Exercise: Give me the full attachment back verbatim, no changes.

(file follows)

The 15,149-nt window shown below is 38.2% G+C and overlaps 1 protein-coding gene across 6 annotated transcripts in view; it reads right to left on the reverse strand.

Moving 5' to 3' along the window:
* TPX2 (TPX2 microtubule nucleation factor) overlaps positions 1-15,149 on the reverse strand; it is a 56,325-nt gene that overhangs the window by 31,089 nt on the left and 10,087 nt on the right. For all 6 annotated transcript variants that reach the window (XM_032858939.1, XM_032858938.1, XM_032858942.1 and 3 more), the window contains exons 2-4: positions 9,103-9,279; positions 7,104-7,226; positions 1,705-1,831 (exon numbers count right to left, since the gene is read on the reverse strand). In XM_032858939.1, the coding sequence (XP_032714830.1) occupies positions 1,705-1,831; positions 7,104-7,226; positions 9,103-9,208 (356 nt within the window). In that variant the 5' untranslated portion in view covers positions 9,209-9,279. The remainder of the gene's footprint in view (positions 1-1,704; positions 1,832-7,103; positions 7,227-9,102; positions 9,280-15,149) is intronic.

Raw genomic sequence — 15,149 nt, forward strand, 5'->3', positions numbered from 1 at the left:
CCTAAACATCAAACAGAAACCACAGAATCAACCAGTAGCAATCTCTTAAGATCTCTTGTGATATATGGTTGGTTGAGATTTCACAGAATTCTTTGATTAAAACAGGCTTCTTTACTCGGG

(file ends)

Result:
The 15,149-nt window shown below is 38.2% G+C and overlaps 1 protein-coding gene across 6 annotated transcripts in view; it reads right to left on the reverse strand.

Moving 5' to 3' along the window:
* TPX2 (TPX2 microtubule nucleation factor) overlaps positions 1-15,149 on the reverse strand; it is a 56,325-nt gene that overhangs the window by 31,089 nt on the left and 10,087 nt on the right. For all 6 annotated transcript variants that reach the window (XM_032858939.1, XM_032858938.1, XM_032858942.1 and 3 more), the window contains exons 2-4: positions 9,103-9,279; positions 7,104-7,226; positions 1,705-1,831 (exon numbers count right to left, since the gene is read on the reverse strand). In XM_032858939.1, the coding sequence (XP_032714830.1) occupies positions 1,705-1,831; positions 7,104-7,226; positions 9,103-9,208 (356 nt within the window). In that variant the 5' untranslated portion in view covers positions 9,209-9,279. The remainder of the gene's footprint in view (positions 1-1,704; positions 1,832-7,103; positions 7,227-9,102; positions 9,280-15,149) is intronic.

Raw genomic sequence — 15,149 nt, forward strand, 5'->3', positions numbered from 1 at the left:
CCTAAACATCAAACAGAAACCACAGAATCAACCAGTAGCAATCTCTTAAGATCTCTTGTGATATATGGTTGGTTGAGATTTCACAGAATTCTTTGATTAAAACAGGCTTCTTTACTCGGG